No staff member had ever offered anything approaching encouragement or support, much less “education.”
I’m also repeatedly described as isolative, withdrawn, “not interacting with anyone.” In actuality, I was in reporter mode with several patients and used the pay phone frequently. Out of utter boredom, I used all the social skills I could muster to charm a clerk to leave the door to the nurses’ station open for a few minutes of conversation. Staff members wouldn’t even acknowledge me when I stood in front of the nurses’ station window to ask a question, let alone interact with me.
The session with the admitting psychiatrist in the psych ER was the first and only time I sat down with a psychiatrist for an interview during my entire hospital stay. Yet the four page Initial Evaluation Sheet that the psychiatrist completed–the documentation that lets staff on the ward know what problems brought me into the hospital and what condition I was in–is in large parts illegible. It took two of my editors poring over each word, comparing separate letters, to interpret some of what it said. If anyone at the hospital had sought this information during my stay, they would have had a difficult time deciphering it.
The records also reflect a tendency to define me and my problem based on an assumption of who I was, rather than what I said or how I acted. (On the ward I spent my time taking daily notes and reading copies of the New Yorker that a visitor had brought me. Yet a psychiatric evaluation described my concentration as “impaired”.) I told the psychiatrist that I’d attended two drug rehabilitation programs when I was 16 years old (I’m now 32)–less for drug abuse than for parent-teenage conflict–and that I drink only casually now and don’t use drugs. It was the truth, what I would have said if I was there genuinely seeking treatment. She wrote: “Has been through many alcohol-drug rehabilitation centers.”
This later showed up on my Psychiatric Evaluation as an Axis I diagnosis: “Alcohol Abuse Disorder partial remission.” My supposed substance abuse problem is mentioned throughout my records and was constantly brought up during my stay, even though I took pains to tell everyone who interviewed me that I had no problem with drugs or alcohol. After that first night on the ER, hospital staff stopped giving me sedatives to help me sleep–which I could have used, it’s not an environment conducive to sleep–because of my “history of drug abuse,” as the ward psychiatrist explained. No matter what I said, they wouldn’t believe that I was anything other than a drug addict or an alcoholic. I was diagnosed with Depressive Disorder and Antisocial Personality Disorder–although the only deviant behavior I exhibited other than my suicidal comments was unemployment and housing problems.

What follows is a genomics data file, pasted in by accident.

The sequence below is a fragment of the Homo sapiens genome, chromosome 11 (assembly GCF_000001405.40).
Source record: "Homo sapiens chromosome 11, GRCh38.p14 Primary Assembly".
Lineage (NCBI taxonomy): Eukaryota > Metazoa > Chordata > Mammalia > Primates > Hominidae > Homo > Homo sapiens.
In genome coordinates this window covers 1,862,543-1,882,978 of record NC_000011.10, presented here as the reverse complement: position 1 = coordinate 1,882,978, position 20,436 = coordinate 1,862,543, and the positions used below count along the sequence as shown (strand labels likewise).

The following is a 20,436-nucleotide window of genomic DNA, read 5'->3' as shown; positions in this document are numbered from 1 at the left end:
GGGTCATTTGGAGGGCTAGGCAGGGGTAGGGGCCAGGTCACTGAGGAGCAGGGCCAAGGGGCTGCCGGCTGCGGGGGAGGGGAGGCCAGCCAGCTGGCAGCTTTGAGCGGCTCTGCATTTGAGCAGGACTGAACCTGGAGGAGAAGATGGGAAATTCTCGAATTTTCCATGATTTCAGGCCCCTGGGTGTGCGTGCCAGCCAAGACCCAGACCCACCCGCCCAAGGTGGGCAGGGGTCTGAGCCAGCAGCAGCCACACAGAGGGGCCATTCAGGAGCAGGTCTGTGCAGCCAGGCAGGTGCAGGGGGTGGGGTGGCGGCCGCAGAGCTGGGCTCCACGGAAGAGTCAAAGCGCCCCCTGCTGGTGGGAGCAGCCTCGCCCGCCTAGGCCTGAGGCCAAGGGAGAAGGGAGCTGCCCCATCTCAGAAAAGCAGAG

According to Dennis Feld, a lawyer for Mental Hygiene Legal Service (MHLS), the state agency that provides legal representation to patients in psychiatric hospitals, New York State’s Mental Hygiene Law requires that a psychiatrist provide a patient with a form called “Notice of Status and Rights,” as well as explain the legal status of admission, the right to request a court hearing to be released from the hospital, and the amount of time patients can be held under a specific status. They must also provide patients with the name and phone number of MHLS. Woodhull did none of this for me.
I discovered my actual status only when I got up to the ward and read a wall poster explaining the different types of admissions. The doctor apparently admitted me as an “Emergency Admission,” allowing the hospital to hold me for up to 15 days. “Involuntary Admission,” which is how the ER nurses inaccurately described my situation, would have allowed them to hold me for up to 60 days and involves three psychiatrists certifying a patient as mentally ill and a danger to self and others.
In the ER, I had seen a voluntary admission patient ask to submit paperwork requesting release. A nurse told him he couldn’t fill out the form because he wasn’t allowed to have a pen. He had to ask two different workers twice more before he was finally able to complete the paperwork. He was then released.
“Patients have to be told [about their rights] when they come in, not just handed a piece of paper that says ‘You’ve got a right to call a lawyer,’” says Dr. Harvey Bluestone, director of psychiatry at Bronx-Lebanon Hospital and editor of a book on mental hygiene law. “We tell them this is your legal right, here is the lawyer you can call, here’s the number, here’s the quarter to put in the phone. I can’t swear to you what happens at 3 o’clock in the morning, but to the best that I know, this is carried out all the time.
“I think everybody’s got to be given the opportunity to come in voluntarily, and public policy is to encourage people to come in voluntarily,” Bluestone says. “All you need to do to be a voluntary patient is to be mentally competent to sign yourself in….You have to understand what you’re signing yourself into, you have to be able to understand what the exit process is….The psychiatrist who admits you is supposed to very clearly explain that to you–not have a clerk explain it to you. The psychiatrist has to do that, it’s an ethical responsibility.”
When I arrive on the ward there are approximately 14 other patients. I’m the only white male. Only two or three of the patients are actively delusional. About half are in their 20s. There are two elderly women, two patients whose English is either limited or non-existent and a transvestite, whose arrival is greeted by some patients raging about that homo, that faggot living here. Staff prepare a separate single room for him.
There is a very young black man, Freddy, who has been on the ward for five months–perfectly lucid, funny, with an encyclopedic knowledge of bad TV and films. A few years ago he stopped leaving his housing project apartment, he says, because of the amount of violence he witnessed outside. On the ward, he doesn’t participate in therapy sessions because he thinks they’re ridiculous, and he laughingly says the medication he takes has no effect on him. He spends his days watching television. The day I left, he was sent to a state mental hospital. “It’s real nice there,” a nurse informs him. “They take you downstairs to smoke.”